Don’t You Remember The Days of the Old School Yard

As we reach the tail end of the comedy year, which is a fairly inaccurate way to describe things as the tail end is where the shit comes from and that’s an all year-round situation, it’s hard not to reflect on the 2021 that was. And then hurriedly try to reflect even further back because this year’s Tumbleweed Awards is going to be a shocker.

So here’s a question: what happened to Mark Humphries’ sketches on 730? We don’t mean quality-wise because we’ve always been on the fence there – but weren’t they once a regular thing? When he first turned up on the national broadcaster as the natural replacement for Clarke & Dawe…’s replacement, who was Sammy J only Sammy J was and is still going in the high profile 6.55pm Thursday slot, we’re pretty sure the idea was that he was going to be making regular fortnightly appearances.

Mark Humphries 7.30

These days things seem to be a lot more hit and miss. Maybe he’s on once a month, maybe it’s more often than that. Looking at his iView page, it’s hard to tell exactly what’s going on. As of today (October 29) it seems like they’ve just republished an episode from two weeks ago; before that there’s two in one month, nothing the next month, and so on.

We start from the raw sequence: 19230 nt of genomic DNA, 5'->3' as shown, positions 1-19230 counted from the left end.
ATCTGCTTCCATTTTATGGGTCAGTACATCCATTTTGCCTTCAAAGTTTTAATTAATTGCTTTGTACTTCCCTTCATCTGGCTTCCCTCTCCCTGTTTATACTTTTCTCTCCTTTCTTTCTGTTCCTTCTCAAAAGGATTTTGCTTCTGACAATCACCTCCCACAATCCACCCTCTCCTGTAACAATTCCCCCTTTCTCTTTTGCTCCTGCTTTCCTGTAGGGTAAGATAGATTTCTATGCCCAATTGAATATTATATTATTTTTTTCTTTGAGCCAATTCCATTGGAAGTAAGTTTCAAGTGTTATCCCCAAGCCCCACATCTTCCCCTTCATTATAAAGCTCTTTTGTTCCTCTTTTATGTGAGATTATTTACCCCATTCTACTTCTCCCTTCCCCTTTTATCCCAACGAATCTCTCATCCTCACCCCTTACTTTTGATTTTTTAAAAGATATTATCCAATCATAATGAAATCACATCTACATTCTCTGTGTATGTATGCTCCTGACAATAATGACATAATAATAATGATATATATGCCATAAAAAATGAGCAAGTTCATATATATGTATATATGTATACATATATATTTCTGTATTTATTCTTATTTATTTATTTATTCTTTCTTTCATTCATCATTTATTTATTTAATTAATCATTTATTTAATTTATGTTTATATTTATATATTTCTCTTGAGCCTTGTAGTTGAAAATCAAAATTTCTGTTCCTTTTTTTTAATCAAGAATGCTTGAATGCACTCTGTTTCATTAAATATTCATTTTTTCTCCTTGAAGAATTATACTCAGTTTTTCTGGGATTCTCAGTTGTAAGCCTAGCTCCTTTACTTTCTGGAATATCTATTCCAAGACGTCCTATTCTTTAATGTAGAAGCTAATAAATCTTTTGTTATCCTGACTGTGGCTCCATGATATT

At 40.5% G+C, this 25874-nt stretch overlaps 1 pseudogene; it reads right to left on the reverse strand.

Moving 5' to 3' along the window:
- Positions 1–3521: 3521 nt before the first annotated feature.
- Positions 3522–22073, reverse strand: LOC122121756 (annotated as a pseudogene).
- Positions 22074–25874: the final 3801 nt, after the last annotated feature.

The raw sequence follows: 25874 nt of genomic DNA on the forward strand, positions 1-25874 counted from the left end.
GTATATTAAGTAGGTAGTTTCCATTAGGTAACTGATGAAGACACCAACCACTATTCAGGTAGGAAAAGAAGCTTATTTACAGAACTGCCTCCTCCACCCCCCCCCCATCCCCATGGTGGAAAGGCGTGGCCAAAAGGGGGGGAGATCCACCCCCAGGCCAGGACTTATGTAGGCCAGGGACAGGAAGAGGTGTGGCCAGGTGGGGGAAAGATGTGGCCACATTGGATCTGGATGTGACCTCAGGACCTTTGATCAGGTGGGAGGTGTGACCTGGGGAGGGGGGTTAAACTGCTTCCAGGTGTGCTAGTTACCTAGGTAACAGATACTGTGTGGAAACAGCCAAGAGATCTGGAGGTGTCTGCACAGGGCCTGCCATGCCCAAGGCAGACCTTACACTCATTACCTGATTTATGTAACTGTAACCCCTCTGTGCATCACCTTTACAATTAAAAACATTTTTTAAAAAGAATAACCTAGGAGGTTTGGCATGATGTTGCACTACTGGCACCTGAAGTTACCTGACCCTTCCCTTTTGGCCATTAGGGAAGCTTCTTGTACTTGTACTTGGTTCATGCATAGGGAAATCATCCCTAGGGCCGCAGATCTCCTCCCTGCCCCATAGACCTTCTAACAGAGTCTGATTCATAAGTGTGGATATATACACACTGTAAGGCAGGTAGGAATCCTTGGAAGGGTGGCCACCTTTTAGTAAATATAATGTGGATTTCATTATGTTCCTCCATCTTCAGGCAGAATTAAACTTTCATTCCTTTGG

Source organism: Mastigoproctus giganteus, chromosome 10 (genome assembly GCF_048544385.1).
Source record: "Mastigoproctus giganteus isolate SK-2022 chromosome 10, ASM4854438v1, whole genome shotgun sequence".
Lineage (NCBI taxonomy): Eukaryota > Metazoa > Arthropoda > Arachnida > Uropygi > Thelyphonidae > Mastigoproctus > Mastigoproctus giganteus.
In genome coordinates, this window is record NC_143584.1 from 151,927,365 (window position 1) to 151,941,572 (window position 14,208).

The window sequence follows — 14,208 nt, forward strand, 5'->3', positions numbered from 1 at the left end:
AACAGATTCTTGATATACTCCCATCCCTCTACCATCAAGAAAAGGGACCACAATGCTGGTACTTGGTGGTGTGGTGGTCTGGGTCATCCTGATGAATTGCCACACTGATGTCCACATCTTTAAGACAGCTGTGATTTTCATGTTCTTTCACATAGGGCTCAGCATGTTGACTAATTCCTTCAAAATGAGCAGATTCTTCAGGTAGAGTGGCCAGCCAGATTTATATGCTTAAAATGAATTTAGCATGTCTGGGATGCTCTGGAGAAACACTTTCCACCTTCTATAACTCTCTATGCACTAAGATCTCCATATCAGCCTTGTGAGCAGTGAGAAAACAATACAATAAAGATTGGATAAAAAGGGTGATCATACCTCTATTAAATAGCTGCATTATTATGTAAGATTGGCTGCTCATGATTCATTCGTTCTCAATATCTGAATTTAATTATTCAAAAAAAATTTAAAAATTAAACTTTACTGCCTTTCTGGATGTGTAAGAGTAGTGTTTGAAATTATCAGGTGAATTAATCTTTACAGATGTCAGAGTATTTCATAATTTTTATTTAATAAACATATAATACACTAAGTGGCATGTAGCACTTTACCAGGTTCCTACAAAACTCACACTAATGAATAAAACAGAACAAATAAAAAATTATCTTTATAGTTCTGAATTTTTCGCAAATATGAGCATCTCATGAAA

Yeah yeah yeah, coronavirus, nation in crisis, that weird period on The Weekly where Tom Gleeson couldn’t leave his house so he just wandered around his front garden – a lot of things have been disrupted lately. But on the other hand, Sammy J keeps on turning up week in week out, and he’s got a regular radio show going on as well. When Humphries was doing 730 he had a main gig hosting gameshow Pointless, and that got the chop in 2019; surely he should have more time for satirical tidbits?

Okay, maybe not. He’s a firmly established name now, and the days when his kind of comedy clips “went viral” are firmly in the rear-view mirror; he doesn’t really need this kind of job. What’s annoying is that instead of creating a slot for comedy – wait, we mean “satire” – that they could farm out to other interested parties who do need this kind of exposure, the ABC clearly just grabbed a high profile figure to take advantage of the fame he’d made elsewhere (remember when Humphries was on The Feed?) and when his interest waned / the producers needed that two minutes for updates on stories about how evil Dan Andrews is, they let the slot die.

Getting Humphries on 730 was the rare example of the ABC actually expanding opportunities for local comedy in a time slot where people might actually see it. It’s not like there aren’t other local comedians who’d jump at the chance to make broad and largely ineffectual swipes at obvious political targets for two minutes each week; what has the ABC got to lose? Who knows, they might actually show a clip that has something to say.

The bar for Australian satire is currently so low you have to call up your local power company to make sure you’re not going to damage a gas main when you try to jump over it. Treating satire as something only a handful of previously vetted specialists are allowed to do in public is a big part of the reason why.

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